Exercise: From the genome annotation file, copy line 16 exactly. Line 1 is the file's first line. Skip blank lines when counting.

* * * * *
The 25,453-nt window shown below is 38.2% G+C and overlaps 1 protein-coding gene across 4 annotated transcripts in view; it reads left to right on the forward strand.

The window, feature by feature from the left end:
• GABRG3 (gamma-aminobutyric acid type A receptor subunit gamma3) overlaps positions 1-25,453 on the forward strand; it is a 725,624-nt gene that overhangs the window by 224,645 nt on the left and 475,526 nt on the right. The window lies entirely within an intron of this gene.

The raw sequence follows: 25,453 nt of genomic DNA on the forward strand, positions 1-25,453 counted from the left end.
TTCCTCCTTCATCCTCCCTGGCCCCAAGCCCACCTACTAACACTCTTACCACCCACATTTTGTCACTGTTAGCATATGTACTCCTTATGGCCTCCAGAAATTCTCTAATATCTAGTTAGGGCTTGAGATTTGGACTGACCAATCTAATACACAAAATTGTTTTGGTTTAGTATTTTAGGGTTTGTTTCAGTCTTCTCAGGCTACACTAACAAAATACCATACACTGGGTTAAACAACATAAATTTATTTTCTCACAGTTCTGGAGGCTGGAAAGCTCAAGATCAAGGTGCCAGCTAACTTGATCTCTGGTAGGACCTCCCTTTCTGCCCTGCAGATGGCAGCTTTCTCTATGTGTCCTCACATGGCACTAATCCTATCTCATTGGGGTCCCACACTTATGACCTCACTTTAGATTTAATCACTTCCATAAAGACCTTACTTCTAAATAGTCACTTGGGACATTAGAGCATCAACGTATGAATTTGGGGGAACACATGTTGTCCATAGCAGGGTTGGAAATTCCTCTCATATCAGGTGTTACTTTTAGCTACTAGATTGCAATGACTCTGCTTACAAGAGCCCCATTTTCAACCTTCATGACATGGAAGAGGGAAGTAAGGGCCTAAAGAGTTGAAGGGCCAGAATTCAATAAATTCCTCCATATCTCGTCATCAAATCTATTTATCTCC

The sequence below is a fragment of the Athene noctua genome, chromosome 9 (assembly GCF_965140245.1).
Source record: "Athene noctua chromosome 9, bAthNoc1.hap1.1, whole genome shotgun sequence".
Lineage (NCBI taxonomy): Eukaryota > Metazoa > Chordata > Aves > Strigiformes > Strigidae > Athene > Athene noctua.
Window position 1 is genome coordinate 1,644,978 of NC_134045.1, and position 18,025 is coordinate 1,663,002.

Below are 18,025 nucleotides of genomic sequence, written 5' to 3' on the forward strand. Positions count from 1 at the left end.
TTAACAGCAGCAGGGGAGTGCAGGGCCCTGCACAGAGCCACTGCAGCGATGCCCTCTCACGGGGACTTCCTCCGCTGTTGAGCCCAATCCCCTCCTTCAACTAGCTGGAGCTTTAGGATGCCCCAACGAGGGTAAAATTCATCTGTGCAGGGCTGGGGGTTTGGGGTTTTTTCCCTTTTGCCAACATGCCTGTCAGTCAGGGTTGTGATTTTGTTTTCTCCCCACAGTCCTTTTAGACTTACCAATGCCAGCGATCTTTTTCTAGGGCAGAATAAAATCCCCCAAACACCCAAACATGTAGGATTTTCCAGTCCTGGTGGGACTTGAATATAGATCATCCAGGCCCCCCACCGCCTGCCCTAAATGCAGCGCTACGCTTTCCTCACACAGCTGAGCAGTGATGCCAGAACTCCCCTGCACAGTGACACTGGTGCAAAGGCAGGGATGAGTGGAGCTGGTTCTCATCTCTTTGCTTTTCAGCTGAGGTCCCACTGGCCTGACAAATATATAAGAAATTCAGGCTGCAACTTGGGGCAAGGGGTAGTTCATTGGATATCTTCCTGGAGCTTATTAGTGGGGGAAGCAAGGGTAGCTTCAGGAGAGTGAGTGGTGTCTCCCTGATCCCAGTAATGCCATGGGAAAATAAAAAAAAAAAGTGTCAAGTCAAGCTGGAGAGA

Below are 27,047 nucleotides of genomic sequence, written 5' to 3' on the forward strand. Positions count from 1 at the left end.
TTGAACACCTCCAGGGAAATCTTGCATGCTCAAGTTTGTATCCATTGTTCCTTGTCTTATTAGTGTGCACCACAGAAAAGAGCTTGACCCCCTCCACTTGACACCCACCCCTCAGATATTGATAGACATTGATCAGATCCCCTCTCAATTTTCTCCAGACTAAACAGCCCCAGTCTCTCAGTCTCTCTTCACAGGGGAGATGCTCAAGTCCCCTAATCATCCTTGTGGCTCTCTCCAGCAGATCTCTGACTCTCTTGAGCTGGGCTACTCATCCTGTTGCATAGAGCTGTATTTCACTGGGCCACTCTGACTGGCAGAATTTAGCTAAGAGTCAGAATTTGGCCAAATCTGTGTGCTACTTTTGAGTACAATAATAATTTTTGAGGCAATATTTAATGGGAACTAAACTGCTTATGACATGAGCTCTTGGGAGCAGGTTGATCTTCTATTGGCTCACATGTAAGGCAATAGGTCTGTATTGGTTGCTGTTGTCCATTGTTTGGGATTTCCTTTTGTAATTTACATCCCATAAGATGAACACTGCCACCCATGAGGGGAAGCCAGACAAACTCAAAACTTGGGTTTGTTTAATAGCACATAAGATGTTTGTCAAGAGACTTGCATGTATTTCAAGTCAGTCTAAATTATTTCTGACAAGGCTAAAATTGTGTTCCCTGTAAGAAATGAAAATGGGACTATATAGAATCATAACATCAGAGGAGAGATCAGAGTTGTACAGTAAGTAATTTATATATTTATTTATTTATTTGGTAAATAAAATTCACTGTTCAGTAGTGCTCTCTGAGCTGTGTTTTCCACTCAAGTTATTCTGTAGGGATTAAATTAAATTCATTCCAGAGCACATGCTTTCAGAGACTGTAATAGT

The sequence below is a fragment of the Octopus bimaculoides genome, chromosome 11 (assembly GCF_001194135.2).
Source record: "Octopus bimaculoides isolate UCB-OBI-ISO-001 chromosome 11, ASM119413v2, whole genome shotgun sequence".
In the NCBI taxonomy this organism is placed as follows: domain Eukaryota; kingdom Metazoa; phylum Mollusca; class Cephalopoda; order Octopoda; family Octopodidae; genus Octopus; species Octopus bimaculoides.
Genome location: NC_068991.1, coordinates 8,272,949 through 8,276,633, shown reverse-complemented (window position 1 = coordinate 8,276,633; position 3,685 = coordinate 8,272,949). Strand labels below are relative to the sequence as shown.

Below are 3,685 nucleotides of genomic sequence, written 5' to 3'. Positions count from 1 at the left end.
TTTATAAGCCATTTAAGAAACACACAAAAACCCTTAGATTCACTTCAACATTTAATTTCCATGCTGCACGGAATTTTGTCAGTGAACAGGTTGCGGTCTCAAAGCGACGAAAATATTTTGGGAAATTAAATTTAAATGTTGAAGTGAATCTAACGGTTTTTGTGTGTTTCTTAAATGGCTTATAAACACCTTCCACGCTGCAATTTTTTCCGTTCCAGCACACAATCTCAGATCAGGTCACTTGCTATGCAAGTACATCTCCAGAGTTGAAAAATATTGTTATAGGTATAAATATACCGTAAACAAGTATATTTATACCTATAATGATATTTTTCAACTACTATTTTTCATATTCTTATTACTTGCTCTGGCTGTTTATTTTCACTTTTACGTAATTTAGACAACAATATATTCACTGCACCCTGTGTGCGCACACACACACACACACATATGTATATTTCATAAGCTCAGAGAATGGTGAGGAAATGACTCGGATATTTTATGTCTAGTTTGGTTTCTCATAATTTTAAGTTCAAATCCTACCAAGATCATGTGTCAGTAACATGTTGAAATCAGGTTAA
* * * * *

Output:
In the NCBI taxonomy this organism is placed as follows: domain Eukaryota; kingdom Metazoa; phylum Mollusca; class Cephalopoda; order Octopoda; family Octopodidae; genus Octopus; species Octopus bimaculoides.